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CARIB | Nov 3, 2020

Western Caribbean again on alert as ‘zombie Eta’ expected to return this weekend

Gavin Riley

Gavin Riley / Our Today

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A terrifying perspective from space as Hurricane Eta roars towards Central America on Monday, November 2. From a tropical depression to category four hurricane in 48 hours—hundreds of thousands across Central America are in its massive storm’s crosshairs when it makes landfall later tonight. (Photo: National Oceanic and Atmospheric Amdinistration)

An incoming Hurricane Eta makes landfall in Nicaragua as a powerful category four cyclone later tonight, Tuesday (November 3). Projections on its path through Central America, however, could see the storm return to western Caribbean waters this weekend.

According to the US-based National Hurricane Center (NHC), Eta is likely to be a weakened tropical depression just off the coast of Belize by early Saturday—before roaring ‘back to life’ as a tropical storm in another 24 hours.

By that time, the NHC, in its five-day potential track area of Eta, expects the system to pose a renewed threat to sections of the Cayman Islands, Cuba and Jamaica.

Projections by US meteorologists at the National Hurricane Center (NHC) on the likely track of Hurricane Eta. (Photo: nhc.noaa.gov)

As at 4:00 pm Eastern Standard Time (EST), Hurricane Eta is situated at latitude 13.8 North, longitude 83.5 West—or roughly 25 kilometres south-southwest of Puerto Cabezas, Nicaragua.

The system is still a frightening category four hurricane, packing maximum sustained winds at 220 kilometres/hour, with higher gusts.

Hurricane Eta continues to move west, now crawling at seven kilometres/hour.

Hurricane-force winds continue to extend outward up to 35 kilometres from Eta’s centre, while tropical-storm-force winds extend up to 185 kilometres.

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The latest minimum central pressure reported by National Oceanic and Atmospheric Administration (NOAA) reconnaissance aircraft is 940 millibars (27.76 inches).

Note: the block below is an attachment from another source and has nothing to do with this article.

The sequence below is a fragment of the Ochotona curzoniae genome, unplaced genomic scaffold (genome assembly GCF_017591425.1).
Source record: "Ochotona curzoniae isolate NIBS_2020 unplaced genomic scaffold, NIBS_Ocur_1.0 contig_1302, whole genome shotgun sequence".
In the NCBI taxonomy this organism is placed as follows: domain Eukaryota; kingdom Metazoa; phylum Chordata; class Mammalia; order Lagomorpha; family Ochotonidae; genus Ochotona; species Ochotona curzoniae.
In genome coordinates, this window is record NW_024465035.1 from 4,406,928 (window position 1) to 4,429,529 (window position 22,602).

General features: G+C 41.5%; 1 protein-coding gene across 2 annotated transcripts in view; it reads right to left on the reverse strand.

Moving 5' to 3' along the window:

In its three-day outlook, NHC meteorologists anticipate Hurricane Eta to turn toward the north, and then north-northeast by Thursday night and Friday.

“On the forecast track, the centre of Eta is expected to move inland over northern Nicaragua through Wednesday morning, and then move across the central portions of Honduras through Thursday morning,”

“The system is forecast to emerge over the northwestern Caribbean Sea Thursday night or Friday,” the NHC advised.

Showers associated with Hurricane Eta cover much of the western Caribbean and Central America and will persist until Sunday, the NHC warned.

Large swaths of the western Caribbean and Central America are all but eclisped under the sheer scale of Hurricane Eta. Latest developments are as at 4:00 pm Eastern Standard Time (EST) on Tuesday. (Photo: nhc.noaa.gov)

Flash flood warnings have been activated across much of Nicaragua, Honduras, eastern Guatemala and Belize, as well as sections of El Salvador, Costa Rica, Panama and southern Mexico.

Respective flash flood watches also remain in effect for the Cayman Islands, Jamaica and southern Haiti.

Eta joins four other hurricanes, Laura, Teddy, Delta and Epsilon—that became major (category three or stronger) storms this year.

The massive storm is the 12th named hurricane of the hyperactive 2020 North Atlantic season.

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